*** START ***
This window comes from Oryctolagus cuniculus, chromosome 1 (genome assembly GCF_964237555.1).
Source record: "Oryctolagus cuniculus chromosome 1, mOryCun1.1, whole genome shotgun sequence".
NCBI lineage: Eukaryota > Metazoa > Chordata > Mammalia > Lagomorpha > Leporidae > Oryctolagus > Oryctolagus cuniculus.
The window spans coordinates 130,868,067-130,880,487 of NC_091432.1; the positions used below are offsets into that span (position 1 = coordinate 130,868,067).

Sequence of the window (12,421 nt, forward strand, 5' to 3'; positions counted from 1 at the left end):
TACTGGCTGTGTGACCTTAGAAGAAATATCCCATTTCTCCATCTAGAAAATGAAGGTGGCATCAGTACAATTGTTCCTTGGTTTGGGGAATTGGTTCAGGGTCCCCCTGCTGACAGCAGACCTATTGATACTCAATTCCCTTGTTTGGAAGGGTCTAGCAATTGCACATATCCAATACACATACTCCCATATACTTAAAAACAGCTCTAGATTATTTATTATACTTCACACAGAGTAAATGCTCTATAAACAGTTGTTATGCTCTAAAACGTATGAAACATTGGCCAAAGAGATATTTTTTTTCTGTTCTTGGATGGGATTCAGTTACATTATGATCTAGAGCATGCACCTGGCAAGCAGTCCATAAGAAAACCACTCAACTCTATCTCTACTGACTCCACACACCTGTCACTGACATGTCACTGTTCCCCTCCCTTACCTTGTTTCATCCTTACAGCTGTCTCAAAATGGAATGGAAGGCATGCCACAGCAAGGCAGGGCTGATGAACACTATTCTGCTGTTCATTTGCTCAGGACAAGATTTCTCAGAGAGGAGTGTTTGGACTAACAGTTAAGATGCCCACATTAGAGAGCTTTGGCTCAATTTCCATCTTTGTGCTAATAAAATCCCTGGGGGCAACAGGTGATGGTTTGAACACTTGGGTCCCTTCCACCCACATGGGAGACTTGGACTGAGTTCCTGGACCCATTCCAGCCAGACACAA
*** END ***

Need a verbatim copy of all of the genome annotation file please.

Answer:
This window comes from Oryctolagus cuniculus, chromosome 1 (genome assembly GCF_964237555.1).
Source record: "Oryctolagus cuniculus chromosome 1, mOryCun1.1, whole genome shotgun sequence".
NCBI lineage: Eukaryota > Metazoa > Chordata > Mammalia > Lagomorpha > Leporidae > Oryctolagus > Oryctolagus cuniculus.
The window spans coordinates 130,868,067-130,880,487 of NC_091432.1; the positions used below are offsets into that span (position 1 = coordinate 130,868,067).

Sequence of the window (12,421 nt, forward strand, 5' to 3'; positions counted from 1 at the left end):
TACTGGCTGTGTGACCTTAGAAGAAATATCCCATTTCTCCATCTAGAAAATGAAGGTGGCATCAGTACAATTGTTCCTTGGTTTGGGGAATTGGTTCAGGGTCCCCCTGCTGACAGCAGACCTATTGATACTCAATTCCCTTGTTTGGAAGGGTCTAGCAATTGCACATATCCAATACACATACTCCCATATACTTAAAAACAGCTCTAGATTATTTATTATACTTCACACAGAGTAAATGCTCTATAAACAGTTGTTATGCTCTAAAACGTATGAAACATTGGCCAAAGAGATATTTTTTTTCTGTTCTTGGATGGGATTCAGTTACATTATGATCTAGAGCATGCACCTGGCAAGCAGTCCATAAGAAAACCACTCAACTCTATCTCTACTGACTCCACACACCTGTCACTGACATGTCACTGTTCCCCTCCCTTACCTTGTTTCATCCTTACAGCTGTCTCAAAATGGAATGGAAGGCATGCCACAGCAAGGCAGGGCTGATGAACACTATTCTGCTGTTCATTTGCTCAGGACAAGATTTCTCAGAGAGGAGTGTTTGGACTAACAGTTAAGATGCCCACATTAGAGAGCTTTGGCTCAATTTCCATCTTTGTGCTAATAAAATCCCTGGGGGCAACAGGTGATGGTTTGAACACTTGGGTCCCTTCCACCCACATGGGAGACTTGGACTGAGTTCCTGGACCCATTCCAGCCAGACACAA